Hard Night Falling (2019) Review

High Octane!


A solid Die Hard-style update that never drags and makes up for Dolph’s previous film disappointments this year.

Plot: Goro (Hal Yamanouchi, The Wolverine), is a criminal mastermind who plots to steal a massive cache of gold from the privileged Rossini family. Unbeknownst to Goro and his soldiers of fortune, one of Rossini’s guest is Michael Anderson (Dolph Lundgren, Creed II), a highly-trained Interpol operative who fights to not only save the hostages and the gold, but his doctor wife, Mary (Sinne Mutsaers).

Review: I had every reason to be excited yet have low-expectations at the same time. I had liked Giorgio Serafini’s work with Dolph on Blood of Redemption and Puncture Wounds but his follow-up collabs like Ambushed and The Tracker had pacing issues and limited action. Dolph had also fared terribly with co-star Natalie Burn previously in the amateur productions Acceleration and In the Name of the King 2, with Expendables 3 being their only solid co-star title (and that doesn’t really count since they shared no scenes together and she was essentially a credited extra role). This time, the posters looked captivating, Serafini reached out on the Ultimate Dolph site forums and gave the directing chair to his long-time collaborating producer Giorgio Bruno. The premise sounded like another take on the beloved Commando/ Die Hard/ Taken formula so did it make good use of all that it had in store?

While a little overexplained and having partially questionably dialogue delivery at times, this film retains consistent editing, lovely Italian scenery, a non-confusing set-up and a professional look. Since this plot is a Die Hard clone, let me use that film’s premise to explain the happenings: imagine the Nakatomi Plaza owner Takagi as main villain Hans Gruber; imagine the plaza setting changed to an Italy mansion; the whole heist involving rare coins and 3 keys to various incorporated safes of gold; and the millionaire who organizes the whole event being a non-sleazy/non-drugged out version of Ellis. Sounds bizarre and not necessarily like more fun, but trust me it actually works here. I was also fine with the filmmakers choosing to have Dolph’s hero be established as estranged from his daughter and then have that kid exit the picture by having Dolph get her out safely. The kid wasn’t annoying but I think we can all agree that the less kids in peril, the better.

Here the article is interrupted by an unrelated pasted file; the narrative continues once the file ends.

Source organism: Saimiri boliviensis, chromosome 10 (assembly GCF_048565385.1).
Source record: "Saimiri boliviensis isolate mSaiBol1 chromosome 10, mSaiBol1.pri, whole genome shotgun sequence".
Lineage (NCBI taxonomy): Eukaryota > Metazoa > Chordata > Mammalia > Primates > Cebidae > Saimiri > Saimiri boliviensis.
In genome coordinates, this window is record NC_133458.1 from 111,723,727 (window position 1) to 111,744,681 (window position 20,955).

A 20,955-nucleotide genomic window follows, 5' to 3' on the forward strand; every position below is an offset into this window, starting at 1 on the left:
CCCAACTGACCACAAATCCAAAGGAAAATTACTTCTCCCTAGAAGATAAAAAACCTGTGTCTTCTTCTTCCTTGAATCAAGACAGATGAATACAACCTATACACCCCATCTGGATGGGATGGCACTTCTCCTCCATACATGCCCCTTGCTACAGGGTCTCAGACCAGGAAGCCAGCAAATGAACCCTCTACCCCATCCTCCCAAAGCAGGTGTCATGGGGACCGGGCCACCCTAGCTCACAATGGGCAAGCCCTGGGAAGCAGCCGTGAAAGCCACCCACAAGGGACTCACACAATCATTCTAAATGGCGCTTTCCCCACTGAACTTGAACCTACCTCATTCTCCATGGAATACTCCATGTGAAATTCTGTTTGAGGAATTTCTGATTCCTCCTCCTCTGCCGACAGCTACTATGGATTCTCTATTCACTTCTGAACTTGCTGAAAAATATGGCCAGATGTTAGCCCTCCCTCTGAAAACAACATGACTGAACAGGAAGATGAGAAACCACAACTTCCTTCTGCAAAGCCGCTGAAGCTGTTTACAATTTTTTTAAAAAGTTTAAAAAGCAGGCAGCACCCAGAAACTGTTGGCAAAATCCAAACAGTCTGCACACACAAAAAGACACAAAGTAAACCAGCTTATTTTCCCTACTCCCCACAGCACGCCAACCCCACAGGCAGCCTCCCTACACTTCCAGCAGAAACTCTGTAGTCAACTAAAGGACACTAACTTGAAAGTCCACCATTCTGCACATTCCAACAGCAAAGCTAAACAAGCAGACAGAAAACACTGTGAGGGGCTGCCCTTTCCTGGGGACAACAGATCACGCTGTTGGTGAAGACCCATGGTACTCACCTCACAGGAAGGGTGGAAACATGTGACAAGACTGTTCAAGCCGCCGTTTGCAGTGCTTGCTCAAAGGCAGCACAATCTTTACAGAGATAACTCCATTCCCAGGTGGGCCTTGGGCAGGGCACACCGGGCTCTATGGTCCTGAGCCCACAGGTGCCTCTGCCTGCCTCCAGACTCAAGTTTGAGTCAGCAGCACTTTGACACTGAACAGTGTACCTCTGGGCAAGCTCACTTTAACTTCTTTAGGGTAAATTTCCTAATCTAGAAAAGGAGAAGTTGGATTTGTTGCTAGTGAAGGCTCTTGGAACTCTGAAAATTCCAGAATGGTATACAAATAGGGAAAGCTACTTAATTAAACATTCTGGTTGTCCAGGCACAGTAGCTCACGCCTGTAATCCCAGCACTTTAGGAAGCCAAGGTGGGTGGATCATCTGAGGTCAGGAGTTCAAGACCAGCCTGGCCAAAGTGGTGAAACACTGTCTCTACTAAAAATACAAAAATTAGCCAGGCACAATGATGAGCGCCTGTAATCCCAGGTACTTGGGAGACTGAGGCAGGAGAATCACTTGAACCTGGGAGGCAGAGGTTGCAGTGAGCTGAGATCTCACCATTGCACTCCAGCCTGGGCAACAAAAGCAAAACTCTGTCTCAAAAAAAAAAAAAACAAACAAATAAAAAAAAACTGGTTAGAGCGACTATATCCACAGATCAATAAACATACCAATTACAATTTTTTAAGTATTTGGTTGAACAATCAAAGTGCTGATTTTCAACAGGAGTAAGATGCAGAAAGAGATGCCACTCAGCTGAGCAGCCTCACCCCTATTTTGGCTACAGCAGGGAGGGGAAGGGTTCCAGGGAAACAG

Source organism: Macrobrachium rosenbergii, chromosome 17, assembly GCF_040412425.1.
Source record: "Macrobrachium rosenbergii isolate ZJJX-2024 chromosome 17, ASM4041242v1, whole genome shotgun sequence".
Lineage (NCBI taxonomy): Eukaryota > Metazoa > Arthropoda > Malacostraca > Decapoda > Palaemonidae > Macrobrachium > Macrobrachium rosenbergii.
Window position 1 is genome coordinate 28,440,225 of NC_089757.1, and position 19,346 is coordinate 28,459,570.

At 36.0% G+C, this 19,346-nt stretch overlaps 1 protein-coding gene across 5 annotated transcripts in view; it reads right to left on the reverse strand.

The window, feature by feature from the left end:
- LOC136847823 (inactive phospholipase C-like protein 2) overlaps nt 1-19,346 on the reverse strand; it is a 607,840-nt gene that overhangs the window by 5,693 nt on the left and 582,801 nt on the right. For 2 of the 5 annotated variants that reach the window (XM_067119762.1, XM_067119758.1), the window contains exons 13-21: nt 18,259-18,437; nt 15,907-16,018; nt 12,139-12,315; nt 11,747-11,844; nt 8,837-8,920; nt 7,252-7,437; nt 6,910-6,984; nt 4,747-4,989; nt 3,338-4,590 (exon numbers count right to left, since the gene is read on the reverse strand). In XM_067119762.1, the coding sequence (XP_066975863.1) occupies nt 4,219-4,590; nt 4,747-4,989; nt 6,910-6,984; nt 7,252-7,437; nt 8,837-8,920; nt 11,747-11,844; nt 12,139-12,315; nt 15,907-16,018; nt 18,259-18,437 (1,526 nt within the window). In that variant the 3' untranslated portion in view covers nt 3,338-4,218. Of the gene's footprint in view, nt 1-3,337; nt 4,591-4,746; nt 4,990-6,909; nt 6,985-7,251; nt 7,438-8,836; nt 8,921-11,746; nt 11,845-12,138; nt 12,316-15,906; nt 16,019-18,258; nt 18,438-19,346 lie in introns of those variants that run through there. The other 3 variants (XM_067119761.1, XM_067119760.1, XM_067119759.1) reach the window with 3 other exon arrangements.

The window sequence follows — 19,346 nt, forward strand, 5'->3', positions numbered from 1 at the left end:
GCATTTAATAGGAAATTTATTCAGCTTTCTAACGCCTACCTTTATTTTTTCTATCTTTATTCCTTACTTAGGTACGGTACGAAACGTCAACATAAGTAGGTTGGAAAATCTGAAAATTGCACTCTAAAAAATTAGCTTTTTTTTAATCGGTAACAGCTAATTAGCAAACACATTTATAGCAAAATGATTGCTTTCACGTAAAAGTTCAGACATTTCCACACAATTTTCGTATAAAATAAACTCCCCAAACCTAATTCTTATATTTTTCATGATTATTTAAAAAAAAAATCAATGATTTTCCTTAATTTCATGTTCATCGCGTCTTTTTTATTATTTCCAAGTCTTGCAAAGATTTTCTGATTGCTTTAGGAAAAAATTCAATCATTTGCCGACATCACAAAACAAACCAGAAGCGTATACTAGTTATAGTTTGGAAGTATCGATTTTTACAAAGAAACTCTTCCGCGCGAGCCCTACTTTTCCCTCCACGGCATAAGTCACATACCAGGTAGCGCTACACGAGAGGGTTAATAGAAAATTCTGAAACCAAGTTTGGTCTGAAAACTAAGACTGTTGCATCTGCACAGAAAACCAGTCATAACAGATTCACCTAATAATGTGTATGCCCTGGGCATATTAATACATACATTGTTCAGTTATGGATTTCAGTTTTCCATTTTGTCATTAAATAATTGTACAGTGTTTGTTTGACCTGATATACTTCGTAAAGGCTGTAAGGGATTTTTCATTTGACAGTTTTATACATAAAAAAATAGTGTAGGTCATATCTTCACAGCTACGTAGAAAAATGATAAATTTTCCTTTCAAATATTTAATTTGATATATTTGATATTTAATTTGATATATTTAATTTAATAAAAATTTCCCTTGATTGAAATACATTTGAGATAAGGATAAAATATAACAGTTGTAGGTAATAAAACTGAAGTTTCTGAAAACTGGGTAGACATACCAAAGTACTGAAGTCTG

Dolph’s character wasn’t that notable but served the simplified stealthy action overview well, some interaction with the hostages didn’t hurt and Burn was competent as the Interpol agent partner of Dolph’s character. This film can be a solid rental or one-time buy. It looks theatrical yet was never intended for such a big-screen release. Sound is clear but sometimes the gun noises get repetitive. Nothing ever drags and for non-overdone excitement, it’s hardly bland. It’s overall beyond straightforward in the fun it has on display.